I remember[ed] reading a story on a brain-inspired integrated mechanism for energy-delivery and cooling in (experimental) new computer chips:
The human brain packs phenomenal computing power into a tiny space and uses only 20 watts of energy - an efficiency IBM is keen to match.
Its new "redox flow" system pumps an electrolyte "blood" through a computer, carrying power in and taking heat out. [...]
"The human brain is 10,000 times more dense and efficient than any computer today.
"That's possible because it uses only one - extremely efficient - network of capillaries and blood vessels to transport heat and energy - all at the same time."
But as with other biology-inspired stuff, neural networks in particular, what ultimately becomes useful in computer science/engineering may not be that closely related to the way biology actually works.
So what I want to ask here is: are there some detailed mass-and-heat flow analyses for how the brain (of humans or even of other mammals) is actually cooled? How is most of the heat exhausted from the brain? Is it really thorough blood, and then globally through the whole body? Or is mostly a more local process at head level?
I managed to find something about the importance of blood for cooling, but only at whole-body level:
The second influence of the blood flow is that it can enhance heat dissipation from the inside of the body to the environment to maintain a normal body temperature. Theoretical study has shown that if the heat produced in the central areas of the body at rest condition could escape only by tissue conduction, the body temperature would not reach a steady state until it was about 80°C. A lethal temperature would be reached in only 3 hours. During exercise, our body temperature would have typically risen 12°C in 1 hour if no heat were lost by blood flow. Maintaining a core temperature of 37°C during thermal stress or exercise in the body is achieved by increasing the cardiac output by central and local thermoregulation, redistributing heat via the blood flow from the muscle tissue to the skin, and speeding the heat loss to the environment by evaporation of sweat.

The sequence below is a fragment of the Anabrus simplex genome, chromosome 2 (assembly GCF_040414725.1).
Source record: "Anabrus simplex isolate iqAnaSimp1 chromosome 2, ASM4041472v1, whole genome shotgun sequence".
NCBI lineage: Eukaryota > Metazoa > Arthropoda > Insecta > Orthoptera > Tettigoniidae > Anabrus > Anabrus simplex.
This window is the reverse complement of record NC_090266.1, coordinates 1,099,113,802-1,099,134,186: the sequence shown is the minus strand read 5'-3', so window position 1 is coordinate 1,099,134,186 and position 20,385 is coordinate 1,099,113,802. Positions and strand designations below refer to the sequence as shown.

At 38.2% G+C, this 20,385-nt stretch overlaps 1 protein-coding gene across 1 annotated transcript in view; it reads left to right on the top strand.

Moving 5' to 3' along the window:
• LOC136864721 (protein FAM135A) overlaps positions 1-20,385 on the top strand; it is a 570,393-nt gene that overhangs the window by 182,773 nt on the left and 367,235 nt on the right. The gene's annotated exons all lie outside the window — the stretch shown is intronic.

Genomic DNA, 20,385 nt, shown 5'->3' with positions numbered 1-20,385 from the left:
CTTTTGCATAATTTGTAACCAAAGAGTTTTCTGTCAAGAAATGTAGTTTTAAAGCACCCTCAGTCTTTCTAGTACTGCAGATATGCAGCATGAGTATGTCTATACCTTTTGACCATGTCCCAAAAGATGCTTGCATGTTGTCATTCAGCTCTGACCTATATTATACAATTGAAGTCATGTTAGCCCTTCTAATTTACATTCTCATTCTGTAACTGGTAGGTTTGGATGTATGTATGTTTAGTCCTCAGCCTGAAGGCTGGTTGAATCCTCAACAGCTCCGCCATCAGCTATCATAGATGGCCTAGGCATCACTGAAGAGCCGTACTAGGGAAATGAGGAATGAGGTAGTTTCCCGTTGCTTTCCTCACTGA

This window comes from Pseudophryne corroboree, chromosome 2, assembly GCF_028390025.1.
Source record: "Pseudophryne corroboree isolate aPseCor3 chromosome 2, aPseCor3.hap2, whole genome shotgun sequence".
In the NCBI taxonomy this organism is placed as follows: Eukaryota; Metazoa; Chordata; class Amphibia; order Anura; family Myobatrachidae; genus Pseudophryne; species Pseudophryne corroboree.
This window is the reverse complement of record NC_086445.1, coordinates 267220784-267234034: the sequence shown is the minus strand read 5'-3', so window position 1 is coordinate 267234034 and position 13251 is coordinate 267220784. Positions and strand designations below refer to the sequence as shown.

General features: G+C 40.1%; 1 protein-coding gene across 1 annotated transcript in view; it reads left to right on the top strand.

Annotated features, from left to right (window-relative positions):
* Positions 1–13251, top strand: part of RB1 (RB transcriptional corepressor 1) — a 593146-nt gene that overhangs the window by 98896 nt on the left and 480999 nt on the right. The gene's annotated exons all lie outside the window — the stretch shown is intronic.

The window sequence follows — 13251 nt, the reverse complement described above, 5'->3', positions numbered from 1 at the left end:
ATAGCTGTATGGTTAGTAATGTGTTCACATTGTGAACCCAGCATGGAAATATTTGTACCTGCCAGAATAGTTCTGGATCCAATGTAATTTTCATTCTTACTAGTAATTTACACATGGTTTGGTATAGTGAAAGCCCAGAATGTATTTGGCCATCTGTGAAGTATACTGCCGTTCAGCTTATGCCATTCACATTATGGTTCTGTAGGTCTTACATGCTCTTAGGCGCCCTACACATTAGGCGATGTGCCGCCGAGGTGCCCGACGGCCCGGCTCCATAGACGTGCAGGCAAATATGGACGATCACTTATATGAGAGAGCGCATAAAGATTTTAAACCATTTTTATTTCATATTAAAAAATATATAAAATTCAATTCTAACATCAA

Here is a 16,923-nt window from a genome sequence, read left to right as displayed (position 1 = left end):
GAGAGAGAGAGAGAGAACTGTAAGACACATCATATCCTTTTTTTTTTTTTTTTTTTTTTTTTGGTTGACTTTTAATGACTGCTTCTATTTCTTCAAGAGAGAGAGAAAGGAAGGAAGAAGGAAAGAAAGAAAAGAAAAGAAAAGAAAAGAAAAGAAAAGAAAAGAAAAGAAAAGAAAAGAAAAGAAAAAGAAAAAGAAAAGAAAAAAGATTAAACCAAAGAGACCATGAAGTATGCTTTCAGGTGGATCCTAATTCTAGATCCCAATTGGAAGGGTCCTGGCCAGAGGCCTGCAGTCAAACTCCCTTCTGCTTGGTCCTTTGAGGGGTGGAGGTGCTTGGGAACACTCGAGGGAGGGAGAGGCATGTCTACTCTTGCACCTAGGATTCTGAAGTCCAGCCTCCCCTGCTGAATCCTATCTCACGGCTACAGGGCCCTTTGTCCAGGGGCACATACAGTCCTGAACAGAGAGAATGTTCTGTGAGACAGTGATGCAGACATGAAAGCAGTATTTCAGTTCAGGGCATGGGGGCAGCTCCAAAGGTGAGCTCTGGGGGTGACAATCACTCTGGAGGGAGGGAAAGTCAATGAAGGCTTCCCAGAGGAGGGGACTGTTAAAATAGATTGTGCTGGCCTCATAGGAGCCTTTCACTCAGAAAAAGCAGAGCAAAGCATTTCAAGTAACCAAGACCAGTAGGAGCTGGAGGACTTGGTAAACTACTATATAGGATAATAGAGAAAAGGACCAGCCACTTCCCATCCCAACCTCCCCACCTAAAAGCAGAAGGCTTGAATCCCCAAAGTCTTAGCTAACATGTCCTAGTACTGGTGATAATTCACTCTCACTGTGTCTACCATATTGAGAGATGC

So from that I suspect blood is surely important for cooling the brain as well, but still some questions remain, e.g. where does most of the heat from the brain get dumped by the blood? In more layman's terms: is the rest of the body necessary as a radiator for the brain, or is the skull enough for that purpose?
Thanks to a paper cited by AliceD on biology.SE, I also found some anatomical considerations from about two decades ago... which seem to not be very conclusive:
Selective brain cooling (SBC) is understood as a natural mechanism that enables mammals to maintain their brain temperature below the temperature of the rest of the body during states of hyperthermia (Baker 1979). [...]
The question whether SBC also operates in humans, who lack cranial retia mirabilia, has led to an interesting controversy. For some authors (Brengelmann 1987) the copious and constant arterial blood flow to the brain appears sufficient to cool the brain under all conditions. Others (Cabanac 1993) concede that this concept may be correct for the conditions at normothermia, but they propose that an additional brain-directed cooling mechanism becomes effective during hyperthermia. These authors draw attention to vascular arrangements in humans, which permit effects comparable to SBC in "rete species". Cabanac (1993) points to several sites of intimate thermal contact between the arterial and the cooler venous blood, e.g., the internal carotid in the carotid canal, where the artery is tightly surrounded by the venous plexus caroticus and thereafter immersed in the cavernous sinus, and the vertebral arteries surrounded by a plexus of veins where they course through the transverse foramina (see our Fig. 14). Furthermore, Cabanac refers to the high cooling capacity of the skin of the head (particularly rich in sweat glands), whence venous blood, cooled by sweat evaporation, flows via emissary veins towards the brain in hyperthermic situations (Caputa et al. 1978; Cabanac and Brinnel 1985; Deklunder et al. 1991; Hiroshita et al. 1991). An additional loss of heat occurs in the upper airways (Cabanac 1993), including the paranasal sinuses. A direct conductive skin-brain heat exchange has also been considered.
A decade-later paper by Caputa still noted that
The existence of effective SBC in humans has not been proven directly because brain temperature has never been recorded in healthy subjects exposed to hyperthermic conditions.